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A Membrane-Based Electro-Separation Method (MBES) for Sample Clean-Up and Norovirus Concentration.

Kang W, Cannon JL - PLoS ONE (2015)

Bottom Line: The electric field strength of the system was the key factor to enhance virus movement, which could only be improved by shortening the electrodes distance, instead of increasing system applied voltage because of virus stability.This study successfully demonstrated the norovirus mobility in an electric field and migration across a size-specific membrane barrier in sodium phosphate electrolyte.With further modification and validation in food matrixes, a novel, quick, and cost-effective sample clean-up technique might be developed to separate norovirus particles from food matrices by electric force.

View Article: PubMed Central - PubMed

Affiliation: Center for Food Safety, The University of Georgia, Griffin, Georgia, United States of America.

ABSTRACT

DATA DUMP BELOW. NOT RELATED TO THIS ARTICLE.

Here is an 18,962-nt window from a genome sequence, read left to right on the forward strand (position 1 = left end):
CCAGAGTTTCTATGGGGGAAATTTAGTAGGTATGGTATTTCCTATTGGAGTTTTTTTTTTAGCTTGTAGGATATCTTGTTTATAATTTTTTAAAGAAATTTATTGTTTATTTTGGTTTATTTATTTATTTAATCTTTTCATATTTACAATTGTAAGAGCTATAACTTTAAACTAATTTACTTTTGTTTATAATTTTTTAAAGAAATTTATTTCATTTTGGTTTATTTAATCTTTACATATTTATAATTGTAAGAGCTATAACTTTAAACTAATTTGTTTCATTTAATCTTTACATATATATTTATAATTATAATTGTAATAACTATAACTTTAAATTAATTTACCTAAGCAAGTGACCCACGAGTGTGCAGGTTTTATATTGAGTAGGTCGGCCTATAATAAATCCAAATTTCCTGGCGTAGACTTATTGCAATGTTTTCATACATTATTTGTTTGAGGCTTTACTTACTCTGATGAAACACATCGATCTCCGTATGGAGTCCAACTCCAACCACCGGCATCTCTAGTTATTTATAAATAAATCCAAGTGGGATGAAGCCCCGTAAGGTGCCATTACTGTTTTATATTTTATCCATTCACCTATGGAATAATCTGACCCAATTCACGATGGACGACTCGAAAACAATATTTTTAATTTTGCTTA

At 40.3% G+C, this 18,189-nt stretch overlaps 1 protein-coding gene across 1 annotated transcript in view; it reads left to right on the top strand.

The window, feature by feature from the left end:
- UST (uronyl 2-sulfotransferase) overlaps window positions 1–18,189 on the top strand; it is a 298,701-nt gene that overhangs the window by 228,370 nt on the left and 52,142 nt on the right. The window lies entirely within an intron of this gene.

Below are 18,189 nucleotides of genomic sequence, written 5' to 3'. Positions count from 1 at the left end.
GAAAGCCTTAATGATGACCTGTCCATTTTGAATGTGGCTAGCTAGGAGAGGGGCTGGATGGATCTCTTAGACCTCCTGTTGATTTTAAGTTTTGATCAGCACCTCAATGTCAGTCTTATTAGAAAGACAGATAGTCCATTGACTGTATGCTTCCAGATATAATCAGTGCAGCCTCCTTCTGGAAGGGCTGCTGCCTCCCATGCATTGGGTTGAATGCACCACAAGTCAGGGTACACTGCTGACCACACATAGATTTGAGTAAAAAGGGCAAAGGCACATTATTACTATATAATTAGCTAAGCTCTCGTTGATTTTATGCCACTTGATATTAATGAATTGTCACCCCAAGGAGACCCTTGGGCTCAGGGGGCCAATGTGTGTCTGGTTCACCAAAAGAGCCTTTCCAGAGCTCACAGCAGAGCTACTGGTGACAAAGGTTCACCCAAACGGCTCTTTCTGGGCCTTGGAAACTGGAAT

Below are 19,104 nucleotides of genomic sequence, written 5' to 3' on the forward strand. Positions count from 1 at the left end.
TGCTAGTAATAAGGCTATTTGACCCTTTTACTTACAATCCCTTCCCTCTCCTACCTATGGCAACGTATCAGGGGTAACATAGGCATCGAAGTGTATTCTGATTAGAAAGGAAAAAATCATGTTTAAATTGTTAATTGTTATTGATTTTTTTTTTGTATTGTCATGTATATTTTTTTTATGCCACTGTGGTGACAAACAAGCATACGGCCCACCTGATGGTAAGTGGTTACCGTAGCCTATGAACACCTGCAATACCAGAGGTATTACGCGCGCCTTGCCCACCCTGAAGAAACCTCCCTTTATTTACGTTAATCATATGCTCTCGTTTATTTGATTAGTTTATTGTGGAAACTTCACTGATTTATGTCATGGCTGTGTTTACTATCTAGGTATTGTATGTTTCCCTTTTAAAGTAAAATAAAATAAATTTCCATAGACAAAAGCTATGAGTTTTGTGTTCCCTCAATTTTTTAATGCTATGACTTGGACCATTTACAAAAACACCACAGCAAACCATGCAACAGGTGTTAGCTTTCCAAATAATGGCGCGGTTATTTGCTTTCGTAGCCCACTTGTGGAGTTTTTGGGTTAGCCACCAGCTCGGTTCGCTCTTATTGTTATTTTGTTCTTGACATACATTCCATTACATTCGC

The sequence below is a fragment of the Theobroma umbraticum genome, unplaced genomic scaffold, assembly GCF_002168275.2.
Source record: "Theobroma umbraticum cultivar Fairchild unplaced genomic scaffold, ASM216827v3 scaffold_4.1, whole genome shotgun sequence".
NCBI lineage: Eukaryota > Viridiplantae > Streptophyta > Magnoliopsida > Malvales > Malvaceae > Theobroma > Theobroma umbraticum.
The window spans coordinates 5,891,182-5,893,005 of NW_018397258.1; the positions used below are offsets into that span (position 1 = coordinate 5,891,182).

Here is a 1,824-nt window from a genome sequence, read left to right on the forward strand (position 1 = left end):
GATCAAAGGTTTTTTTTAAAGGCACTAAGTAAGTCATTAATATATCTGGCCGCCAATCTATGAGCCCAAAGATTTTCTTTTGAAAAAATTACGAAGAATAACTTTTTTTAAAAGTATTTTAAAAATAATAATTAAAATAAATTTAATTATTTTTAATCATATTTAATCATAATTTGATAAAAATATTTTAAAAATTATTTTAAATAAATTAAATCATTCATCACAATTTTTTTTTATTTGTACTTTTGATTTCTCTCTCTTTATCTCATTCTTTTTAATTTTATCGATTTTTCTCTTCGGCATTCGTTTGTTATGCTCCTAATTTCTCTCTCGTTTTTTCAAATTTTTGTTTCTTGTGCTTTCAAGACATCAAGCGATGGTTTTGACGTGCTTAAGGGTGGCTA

Noroviruses are the leading cause of acute gastroenteritis and foodborne illnesses in the United States. Enhanced methods for detecting noroviruses in food matrices are needed as current methods are complex, labor intensive and insensitive, often resulting in inhibition of downstream molecular detection and inefficient recovery. Membrane-based electro-separation (MBES) is a technique to exchange charged particles through a size-specific dialysis membrane from one solution to another using electric current as the driving force. Norovirus has a net negative surface charge in a neutrally buffered environment, so when placed in an electric field, it moves towards the anode. It can then be separated from the cathodic compartment where the sample is placed and then collected in the anodic compartment for downstream detection. In this study, a MBES-based system was designed, developed and evaluated for concentrating and recovering murine norovirus (MNV-1) from phosphate buffer. As high as 30.8% MNV-1 migrated from the 3.5 ml sample chamber to the 1.5 ml collection chamber across a 1 μm separation membrane when 20 V was applied for 30 min using 20 mM sodium phosphate with 0.01% SDS (pH 7.5) as the electrolyte. In optimization of the method, weak applied voltage (20 V), moderate duration (30 min), and low ionic strength electrolytes with SDS addition were needed to increase virus movement efficacy. The electric field strength of the system was the key factor to enhance virus movement, which could only be improved by shortening the electrodes distance, instead of increasing system applied voltage because of virus stability. This study successfully demonstrated the norovirus mobility in an electric field and migration across a size-specific membrane barrier in sodium phosphate electrolyte. With further modification and validation in food matrixes, a novel, quick, and cost-effective sample clean-up technique might be developed to separate norovirus particles from food matrices by electric force.